Aztec Jade (October 2001)

A Stone Worth Turning Over - An Interview With Aztec Jade

Aztec Jade (© Adrenaline Records)They'll be out soon with their new album Concrete Eden, so what better time to talk to American progsters Aztec Jade, who are quickly rising among the midst of good bands, thanks to great live performances and solid musicianship? Well, obviously the time is now, so sit back and enjoy this friendly talk done via e-mail, USA to Italy...

Igor Italiani: Hi Aztec Jade -- the first question refers to your homeland ... doesn't it feel a little strange to play a genre so out of fashion in the actual music landscape of America (ruled by MTV and radio-friendly music)?

Aztec Jade: True to a point, but we don't feel that we are competing with MTV and the radio-friendly genre of today. Our music is somewhat on a different level and it's difficult to compare it to much of today's mainstream music. The prog music scene in America is underground at best. We do get a bit frustrated at today's music scene in North America, but we write music to please ourselves first, and if someone else enjoys it, so much the better.

II: But can you recall the first time that you had this idea of a prog band growing up on you? And why did you choose the name Aztec Jade?

AJ: We never set out to be a prog rock band. We just wrote music that felt natural to us, and the media happened to classify it as "prog rock." Honestly, we find our music somewhat difficult to classify in one genre. As for how we chose the name Aztec Jade, the original name of the band was Sidewinder. After we recorded our first demo in 1994, we needed to find a new name because of copyrights, etc... After many possibilities, Matt came up with the name Aztec Jade, and everyone really liked it. There was no rhyme or reason to the name; Matt's theory was that some of the best bands in the history of music had 2 names that meant nothing when put together (like Led Zeppelin or Def Leppard).

II: OK. Now we go a little deeper into your second album, which will go out this October. It is called Concrete Eden and, reading the titles and listening to the music, it seems like a concept album (I don't have the lyrics, yet). Is it really a concept album?

AJ: Actually Concrete Eden is our third studio album [well, Paradise Lost actually comprised their first two albums - Nda], but our second release with Adrenaline Records. You ask -- is it really a concept album? -- well, yes and no. There are parts of it that are linked together, but we'll let the listener determine if it's really a concept? Our goal was to make a record where each individual track can stand on its own, but where there is an overall theme that ties the songs together, too. Does that answer to your question?

II: Who wrote the lyrics and the music for the album?

AJ: Each member of the band makes their own individual contribution in writing a song. The lyrics are written by various members. Usually Matt or Tim would bring a rough idea to the band, and we'd all embellish on that idea. It's uncommon, but occasionally one guy will bring the lyrics first, and the music will be written around the idea of the lyrics. Actually "Black October" (on the new album) was one such example of writing the lyrics first.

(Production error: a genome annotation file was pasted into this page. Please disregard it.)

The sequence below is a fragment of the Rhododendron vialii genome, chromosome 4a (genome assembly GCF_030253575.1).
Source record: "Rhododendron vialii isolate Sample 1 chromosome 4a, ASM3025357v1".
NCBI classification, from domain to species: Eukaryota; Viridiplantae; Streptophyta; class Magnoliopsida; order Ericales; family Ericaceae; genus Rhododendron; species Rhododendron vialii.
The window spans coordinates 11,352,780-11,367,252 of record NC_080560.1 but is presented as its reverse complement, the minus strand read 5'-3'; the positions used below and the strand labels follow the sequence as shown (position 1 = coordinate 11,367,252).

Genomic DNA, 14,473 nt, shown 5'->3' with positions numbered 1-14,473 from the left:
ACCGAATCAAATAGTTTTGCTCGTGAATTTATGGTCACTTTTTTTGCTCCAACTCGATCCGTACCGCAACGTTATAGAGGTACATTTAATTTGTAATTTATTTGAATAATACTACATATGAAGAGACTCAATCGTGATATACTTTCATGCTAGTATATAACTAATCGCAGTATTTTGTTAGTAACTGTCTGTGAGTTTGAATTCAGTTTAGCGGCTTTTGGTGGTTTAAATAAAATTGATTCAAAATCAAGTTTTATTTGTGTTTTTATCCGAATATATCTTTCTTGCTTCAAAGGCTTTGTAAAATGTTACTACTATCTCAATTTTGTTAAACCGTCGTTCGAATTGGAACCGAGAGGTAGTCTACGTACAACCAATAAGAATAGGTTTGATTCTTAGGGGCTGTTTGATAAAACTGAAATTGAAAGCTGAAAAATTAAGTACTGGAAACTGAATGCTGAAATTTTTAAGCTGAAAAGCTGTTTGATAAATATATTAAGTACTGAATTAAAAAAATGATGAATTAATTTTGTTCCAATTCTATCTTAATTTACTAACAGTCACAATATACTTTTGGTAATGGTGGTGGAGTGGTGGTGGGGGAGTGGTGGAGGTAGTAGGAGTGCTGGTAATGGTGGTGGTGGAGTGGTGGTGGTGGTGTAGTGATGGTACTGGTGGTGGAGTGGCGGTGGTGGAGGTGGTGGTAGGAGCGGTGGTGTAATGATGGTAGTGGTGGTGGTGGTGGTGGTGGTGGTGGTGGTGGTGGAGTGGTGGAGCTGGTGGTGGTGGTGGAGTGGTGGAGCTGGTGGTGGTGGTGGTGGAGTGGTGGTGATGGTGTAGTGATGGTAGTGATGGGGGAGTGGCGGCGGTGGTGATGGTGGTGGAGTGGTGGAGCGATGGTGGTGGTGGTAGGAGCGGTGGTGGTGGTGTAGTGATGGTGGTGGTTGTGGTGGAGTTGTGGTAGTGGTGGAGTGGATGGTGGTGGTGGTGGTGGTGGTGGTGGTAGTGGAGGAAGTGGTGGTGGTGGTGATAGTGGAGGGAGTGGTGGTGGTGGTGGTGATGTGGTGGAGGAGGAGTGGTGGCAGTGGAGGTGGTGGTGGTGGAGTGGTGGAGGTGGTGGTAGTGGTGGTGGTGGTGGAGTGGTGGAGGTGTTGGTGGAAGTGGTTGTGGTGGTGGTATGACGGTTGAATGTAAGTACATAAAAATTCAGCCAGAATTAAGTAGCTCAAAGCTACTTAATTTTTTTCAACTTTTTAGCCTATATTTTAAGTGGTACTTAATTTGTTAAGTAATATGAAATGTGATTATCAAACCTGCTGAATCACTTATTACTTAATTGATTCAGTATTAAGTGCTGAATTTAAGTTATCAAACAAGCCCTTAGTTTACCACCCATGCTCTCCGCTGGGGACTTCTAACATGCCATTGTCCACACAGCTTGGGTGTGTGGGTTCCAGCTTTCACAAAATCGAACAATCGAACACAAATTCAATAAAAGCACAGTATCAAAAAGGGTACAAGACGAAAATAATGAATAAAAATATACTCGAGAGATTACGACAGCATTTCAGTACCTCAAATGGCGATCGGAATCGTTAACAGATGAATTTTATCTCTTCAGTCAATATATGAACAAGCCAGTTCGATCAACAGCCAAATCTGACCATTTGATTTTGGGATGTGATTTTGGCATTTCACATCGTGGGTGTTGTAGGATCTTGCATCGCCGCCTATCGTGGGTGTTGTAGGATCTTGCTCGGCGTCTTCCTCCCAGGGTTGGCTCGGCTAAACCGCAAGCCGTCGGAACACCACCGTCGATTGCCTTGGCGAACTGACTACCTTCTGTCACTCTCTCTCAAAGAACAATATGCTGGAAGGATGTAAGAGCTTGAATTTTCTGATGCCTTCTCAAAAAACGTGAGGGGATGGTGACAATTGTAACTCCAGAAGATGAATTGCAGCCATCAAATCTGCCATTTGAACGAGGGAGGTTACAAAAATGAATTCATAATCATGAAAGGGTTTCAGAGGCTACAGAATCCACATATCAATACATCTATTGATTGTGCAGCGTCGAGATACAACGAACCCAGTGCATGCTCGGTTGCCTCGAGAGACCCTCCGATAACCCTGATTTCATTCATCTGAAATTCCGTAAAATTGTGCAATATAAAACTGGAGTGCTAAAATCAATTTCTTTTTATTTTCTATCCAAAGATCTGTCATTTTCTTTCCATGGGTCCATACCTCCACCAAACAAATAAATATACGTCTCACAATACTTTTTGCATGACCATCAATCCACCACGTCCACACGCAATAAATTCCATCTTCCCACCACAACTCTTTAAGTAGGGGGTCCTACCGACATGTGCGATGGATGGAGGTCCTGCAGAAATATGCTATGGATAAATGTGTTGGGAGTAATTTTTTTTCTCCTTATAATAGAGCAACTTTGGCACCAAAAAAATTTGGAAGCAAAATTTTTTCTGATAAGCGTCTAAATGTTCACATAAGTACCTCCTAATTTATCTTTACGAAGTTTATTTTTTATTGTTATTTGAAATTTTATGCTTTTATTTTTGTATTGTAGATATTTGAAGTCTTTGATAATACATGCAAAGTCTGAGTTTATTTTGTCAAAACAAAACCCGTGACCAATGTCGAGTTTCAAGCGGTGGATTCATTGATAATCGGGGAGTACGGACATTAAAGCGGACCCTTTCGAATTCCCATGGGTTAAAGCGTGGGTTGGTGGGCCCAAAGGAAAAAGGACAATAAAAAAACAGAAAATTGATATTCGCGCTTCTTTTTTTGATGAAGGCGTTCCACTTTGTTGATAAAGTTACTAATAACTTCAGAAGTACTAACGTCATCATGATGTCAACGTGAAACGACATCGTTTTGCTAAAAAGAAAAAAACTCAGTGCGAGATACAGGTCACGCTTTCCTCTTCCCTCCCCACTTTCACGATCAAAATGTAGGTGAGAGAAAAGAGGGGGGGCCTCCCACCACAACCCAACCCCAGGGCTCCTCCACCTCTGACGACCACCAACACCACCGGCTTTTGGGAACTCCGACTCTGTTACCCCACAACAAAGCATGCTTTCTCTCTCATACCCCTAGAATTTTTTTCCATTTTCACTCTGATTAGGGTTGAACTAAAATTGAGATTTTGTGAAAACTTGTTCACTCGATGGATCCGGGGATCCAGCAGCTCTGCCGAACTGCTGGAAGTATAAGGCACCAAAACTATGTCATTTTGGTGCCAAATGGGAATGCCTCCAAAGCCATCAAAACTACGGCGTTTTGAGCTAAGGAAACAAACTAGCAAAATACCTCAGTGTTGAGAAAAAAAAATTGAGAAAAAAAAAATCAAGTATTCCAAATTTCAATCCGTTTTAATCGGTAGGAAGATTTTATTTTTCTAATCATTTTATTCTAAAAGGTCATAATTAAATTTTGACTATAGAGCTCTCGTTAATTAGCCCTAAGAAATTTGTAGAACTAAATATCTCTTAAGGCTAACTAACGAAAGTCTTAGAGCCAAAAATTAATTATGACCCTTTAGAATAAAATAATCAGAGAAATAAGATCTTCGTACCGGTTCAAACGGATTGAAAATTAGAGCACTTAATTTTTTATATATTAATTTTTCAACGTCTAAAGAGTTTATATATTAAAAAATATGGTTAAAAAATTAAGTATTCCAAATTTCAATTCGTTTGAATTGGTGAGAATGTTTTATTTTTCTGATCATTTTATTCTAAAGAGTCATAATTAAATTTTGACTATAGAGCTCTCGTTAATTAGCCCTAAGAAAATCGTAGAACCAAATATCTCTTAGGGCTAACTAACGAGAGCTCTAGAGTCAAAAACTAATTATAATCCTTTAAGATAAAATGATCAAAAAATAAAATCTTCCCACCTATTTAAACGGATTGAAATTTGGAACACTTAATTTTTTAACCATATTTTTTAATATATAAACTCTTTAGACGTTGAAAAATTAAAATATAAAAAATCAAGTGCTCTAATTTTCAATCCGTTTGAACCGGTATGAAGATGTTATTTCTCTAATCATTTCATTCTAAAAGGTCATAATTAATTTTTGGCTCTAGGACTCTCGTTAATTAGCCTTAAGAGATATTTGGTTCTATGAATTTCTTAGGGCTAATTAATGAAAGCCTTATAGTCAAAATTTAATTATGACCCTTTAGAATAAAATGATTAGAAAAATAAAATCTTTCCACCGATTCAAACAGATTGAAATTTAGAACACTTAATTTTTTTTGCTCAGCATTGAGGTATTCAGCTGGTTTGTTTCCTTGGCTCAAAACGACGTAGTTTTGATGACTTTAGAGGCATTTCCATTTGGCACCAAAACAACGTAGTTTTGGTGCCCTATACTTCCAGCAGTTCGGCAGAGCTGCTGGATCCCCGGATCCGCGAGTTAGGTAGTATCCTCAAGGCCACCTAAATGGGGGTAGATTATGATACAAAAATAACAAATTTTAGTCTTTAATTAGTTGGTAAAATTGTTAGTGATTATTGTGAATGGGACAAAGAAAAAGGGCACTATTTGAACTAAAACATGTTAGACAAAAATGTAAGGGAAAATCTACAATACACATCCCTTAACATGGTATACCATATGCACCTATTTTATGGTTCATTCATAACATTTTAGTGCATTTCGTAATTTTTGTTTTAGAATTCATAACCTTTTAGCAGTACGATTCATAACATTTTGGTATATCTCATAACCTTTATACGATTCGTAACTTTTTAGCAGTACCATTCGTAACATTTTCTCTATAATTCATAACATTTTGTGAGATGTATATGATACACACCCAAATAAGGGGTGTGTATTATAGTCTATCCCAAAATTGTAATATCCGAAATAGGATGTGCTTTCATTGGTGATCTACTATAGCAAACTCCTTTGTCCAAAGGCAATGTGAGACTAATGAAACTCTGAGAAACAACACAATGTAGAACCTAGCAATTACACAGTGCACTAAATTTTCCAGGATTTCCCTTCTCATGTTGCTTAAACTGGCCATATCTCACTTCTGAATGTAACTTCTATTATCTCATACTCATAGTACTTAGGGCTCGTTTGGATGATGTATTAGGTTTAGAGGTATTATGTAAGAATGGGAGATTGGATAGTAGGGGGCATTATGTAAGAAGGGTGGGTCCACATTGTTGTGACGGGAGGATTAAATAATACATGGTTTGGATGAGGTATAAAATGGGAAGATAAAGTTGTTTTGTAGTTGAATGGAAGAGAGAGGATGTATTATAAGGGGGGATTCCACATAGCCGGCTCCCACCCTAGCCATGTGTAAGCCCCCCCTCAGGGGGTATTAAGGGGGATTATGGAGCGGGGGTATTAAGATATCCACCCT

II: In my opinion, a subtle change between Concrete Eden and Paradise Lost is that the new album takes your epic-meets-prog approach to new heights. I'm talking in particular of tracks such as "Manifestation" and "Victory Procession", two of the absolute highlights of the album!

Modern Prophet (1995) (oop)AJ: Let's remember that Paradise Lost consists of the combination of our first two albums, Modern Prophet, which was recorded in 1995, and Frame Of Mind recorded in 1997. While we feel that the songs on those CDs were strong, Concrete Eden shows us mature as writers and as players. Our songs still have the same melodic hook that separates us from some of the other bands out there, but now we are incorporating more personal themes and better chops.

II: Always speaking of changes, I've learned that you have a new keyboardist who joined the band recently - can you introduce him to the audience?

AJ: Sure. His name is Ian MacDonald, and he's been a friend of the band and a fellow session player for many years. His former band Hour Glass opened up for us many times in years past. Ian has made a seamless transition into the group, and his personality fits right in. On a personal level, I don't think we've ever laughed this hard. Seriously though, Tim was a very good player and we feel very fortunate to have found someone who can fill his shoes as admirably as Ian does. We are all anxious to see how Ian's musical contributions will enhance Aztec Jade's music.

II: Paradise Lost had already a good production, but the work done with the sounds in Concrete Eden is simply terrific. I bet that you worked real hard in getting those beautiful sounds that the album carries?

AJ: Thanks for the compliments! We recorded the CD again at CMG Studios, but at a new location. We began recording in January and worked for a couple of days just getting drums and guitar sounds. One of the main reasons that this CD sounds so much fuller is that the entire album was recorded on analog 2-inch tape. We had much more artistic freedom recording this disc. If you read our studio diary which can be found on our website ( [*]), you'll see the time involved with each track, and we all had our say in the mix down. Everyone involved in this CD, from the writing, recording, mixing and mastering, gave 100%, and we think it shows in the finished product.